Covalent Attachment of Nanoscale Organic Films to Carbon Surfaces.
Degree GrantorUniversity of Canterbury
Degree NameDoctor of Philosophy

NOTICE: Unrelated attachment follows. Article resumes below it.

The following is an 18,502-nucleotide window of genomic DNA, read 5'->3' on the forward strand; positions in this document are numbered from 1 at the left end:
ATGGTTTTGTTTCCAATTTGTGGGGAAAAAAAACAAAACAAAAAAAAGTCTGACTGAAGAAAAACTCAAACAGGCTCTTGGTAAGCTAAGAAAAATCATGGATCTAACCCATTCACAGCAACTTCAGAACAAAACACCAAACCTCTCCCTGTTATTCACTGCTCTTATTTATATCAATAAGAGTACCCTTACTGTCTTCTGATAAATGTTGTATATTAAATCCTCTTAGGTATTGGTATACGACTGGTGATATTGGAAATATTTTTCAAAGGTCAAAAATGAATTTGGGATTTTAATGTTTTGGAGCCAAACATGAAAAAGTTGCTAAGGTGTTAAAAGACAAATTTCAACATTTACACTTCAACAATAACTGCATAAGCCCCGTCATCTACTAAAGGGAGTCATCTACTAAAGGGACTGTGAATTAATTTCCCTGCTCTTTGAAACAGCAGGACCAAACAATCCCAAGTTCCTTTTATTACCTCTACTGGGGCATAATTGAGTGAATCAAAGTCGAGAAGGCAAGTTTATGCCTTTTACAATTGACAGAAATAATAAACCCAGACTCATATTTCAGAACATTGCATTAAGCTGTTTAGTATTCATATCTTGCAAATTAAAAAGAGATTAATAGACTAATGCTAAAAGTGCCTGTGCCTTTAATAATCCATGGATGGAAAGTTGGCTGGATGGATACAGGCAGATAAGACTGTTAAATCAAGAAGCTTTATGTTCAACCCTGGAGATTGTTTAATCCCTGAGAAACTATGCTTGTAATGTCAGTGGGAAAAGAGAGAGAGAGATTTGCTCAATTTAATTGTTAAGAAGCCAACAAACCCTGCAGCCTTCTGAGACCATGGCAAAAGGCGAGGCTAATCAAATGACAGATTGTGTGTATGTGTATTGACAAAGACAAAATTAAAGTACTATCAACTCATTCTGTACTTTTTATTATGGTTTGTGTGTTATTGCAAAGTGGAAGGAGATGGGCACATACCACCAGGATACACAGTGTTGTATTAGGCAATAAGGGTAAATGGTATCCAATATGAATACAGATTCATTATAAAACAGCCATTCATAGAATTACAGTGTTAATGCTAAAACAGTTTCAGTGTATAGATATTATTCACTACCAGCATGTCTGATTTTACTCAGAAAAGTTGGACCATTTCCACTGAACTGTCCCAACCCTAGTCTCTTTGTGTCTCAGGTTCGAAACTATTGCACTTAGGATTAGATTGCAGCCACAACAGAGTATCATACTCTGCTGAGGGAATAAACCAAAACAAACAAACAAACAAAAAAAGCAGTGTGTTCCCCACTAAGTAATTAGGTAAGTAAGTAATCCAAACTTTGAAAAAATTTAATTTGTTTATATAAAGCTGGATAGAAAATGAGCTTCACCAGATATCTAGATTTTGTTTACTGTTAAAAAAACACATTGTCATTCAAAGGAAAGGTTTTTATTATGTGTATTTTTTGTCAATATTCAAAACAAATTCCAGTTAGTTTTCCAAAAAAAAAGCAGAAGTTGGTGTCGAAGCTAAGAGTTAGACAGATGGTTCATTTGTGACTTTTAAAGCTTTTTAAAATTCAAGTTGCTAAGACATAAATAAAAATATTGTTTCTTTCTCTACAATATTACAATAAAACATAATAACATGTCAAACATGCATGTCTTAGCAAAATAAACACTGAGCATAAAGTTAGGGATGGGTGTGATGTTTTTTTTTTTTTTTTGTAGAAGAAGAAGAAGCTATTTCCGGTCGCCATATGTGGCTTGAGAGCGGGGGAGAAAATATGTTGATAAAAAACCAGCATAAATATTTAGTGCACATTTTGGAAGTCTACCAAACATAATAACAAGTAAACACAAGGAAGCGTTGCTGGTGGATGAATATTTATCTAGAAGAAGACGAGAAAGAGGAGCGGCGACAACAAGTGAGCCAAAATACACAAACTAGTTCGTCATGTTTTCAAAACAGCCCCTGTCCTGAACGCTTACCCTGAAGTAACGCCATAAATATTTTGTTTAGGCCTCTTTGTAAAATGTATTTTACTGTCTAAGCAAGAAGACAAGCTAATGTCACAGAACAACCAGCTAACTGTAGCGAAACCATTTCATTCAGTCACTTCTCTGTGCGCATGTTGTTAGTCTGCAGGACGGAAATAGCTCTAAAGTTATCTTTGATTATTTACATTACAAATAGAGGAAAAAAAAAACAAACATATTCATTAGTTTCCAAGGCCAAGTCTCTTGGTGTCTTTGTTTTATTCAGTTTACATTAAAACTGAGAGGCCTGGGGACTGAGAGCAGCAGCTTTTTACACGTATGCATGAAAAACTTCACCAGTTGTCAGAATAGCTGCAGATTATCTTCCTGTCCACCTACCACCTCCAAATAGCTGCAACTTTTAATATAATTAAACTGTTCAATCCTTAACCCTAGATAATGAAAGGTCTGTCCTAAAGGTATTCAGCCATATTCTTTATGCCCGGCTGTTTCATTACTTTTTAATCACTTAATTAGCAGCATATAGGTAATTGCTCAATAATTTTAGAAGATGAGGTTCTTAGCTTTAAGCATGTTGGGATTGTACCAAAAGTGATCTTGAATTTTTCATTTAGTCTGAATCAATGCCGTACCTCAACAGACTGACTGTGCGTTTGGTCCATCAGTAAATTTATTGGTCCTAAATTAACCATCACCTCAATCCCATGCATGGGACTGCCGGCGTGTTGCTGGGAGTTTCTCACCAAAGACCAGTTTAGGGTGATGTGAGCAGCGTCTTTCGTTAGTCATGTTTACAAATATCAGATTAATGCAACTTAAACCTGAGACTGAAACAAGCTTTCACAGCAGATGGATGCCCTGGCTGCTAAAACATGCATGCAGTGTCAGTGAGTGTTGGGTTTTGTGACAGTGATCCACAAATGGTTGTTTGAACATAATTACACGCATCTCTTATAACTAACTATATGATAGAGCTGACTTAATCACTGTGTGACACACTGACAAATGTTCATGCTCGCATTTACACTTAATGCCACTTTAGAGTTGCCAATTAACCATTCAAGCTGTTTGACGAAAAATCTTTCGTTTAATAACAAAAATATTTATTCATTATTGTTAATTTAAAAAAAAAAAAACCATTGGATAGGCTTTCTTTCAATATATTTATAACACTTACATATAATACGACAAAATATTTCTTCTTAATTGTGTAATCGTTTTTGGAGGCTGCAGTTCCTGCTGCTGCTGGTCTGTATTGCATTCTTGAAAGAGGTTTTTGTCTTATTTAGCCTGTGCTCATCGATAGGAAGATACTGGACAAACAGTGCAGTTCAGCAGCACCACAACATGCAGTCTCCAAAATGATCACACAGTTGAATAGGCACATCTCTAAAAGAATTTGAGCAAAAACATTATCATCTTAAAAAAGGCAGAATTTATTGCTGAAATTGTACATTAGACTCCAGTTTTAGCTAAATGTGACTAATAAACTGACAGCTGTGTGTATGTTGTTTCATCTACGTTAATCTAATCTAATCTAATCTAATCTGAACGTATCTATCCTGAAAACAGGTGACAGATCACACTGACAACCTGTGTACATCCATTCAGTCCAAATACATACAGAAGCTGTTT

Modification of planar graphitic carbon surfaces by the attachment of molecular films has been investigated in this work. Molecular layers have been grafted to glassy carbon (GC) and pyrolyzed photoresist film (PPF) by employing a range of techniques, which involved electrochemically and photochemically assisted procedures. Modification methods involve the electrochemical reduction of aryldiazonium salt, electrochemical oxidation of arylcarboxylate and photolysis of alkene, alkyne and azide on carbon surfaces. For these methods, it is proposed that reactive species are generated by the procedures, which leads to the grafting of modifiers to the carbon surfaces. A selection of molecular species was grafted to GC and PPF by these method containing different terminal R-functional groups that include —COOH, -NO₂, -NH₂, and —NCS. The grafted R-functional groups permit for further chemical reactions on the surface. Electrochemically and photochemically grafted films were examined with a combination of water contact angle measurements, cyclic voltammetry, X-ray electron spectroscopy XPS, optical microscopy, scanning electron microscopy SEM and atomic force microscopy AFM. Film properties such as surface concentration, film thickness, wettability, chemical composition and reactivity were characterized by the above mentioned techniques. Films electrochemically prepared from aryldiazonium salts and arylcarboxylates, under the conditions applied in this work, formed loosely packed multilayers with typical film thicknesses of les than 5 nm. Photochemically grafted films prepared from alkenes and azides, in general, formed loosely packed monolayers with film thicknesses of less than 2 nm. Loosely packed multilayers were also prepared from alkene and alkyne by photochemical procedures. ii Chemical reactions on grafted films were demonstrated and analyzed by a combination of the above mentioned characterization techniques. In particular, the reduction of nitrophenyl (NP)films, amine-coupling reactions, photoactivation of grafted films with oxalyl chloride and electrostatic assembly of anionic gold nanoparticles were investigated. Selected chemical reactions permitted identification and evaluation of the grafted layers, and demonstrated the ability to control the immobilization of chemical species. Microscale chemical patterning of two different types of modifiers on carbon surfaces was demonstrated using photolithographical techniques that utilized photochemical reactions with azides. Patterns of line-arrays with line widths of hundreds of micrometers to 10 µm were formed.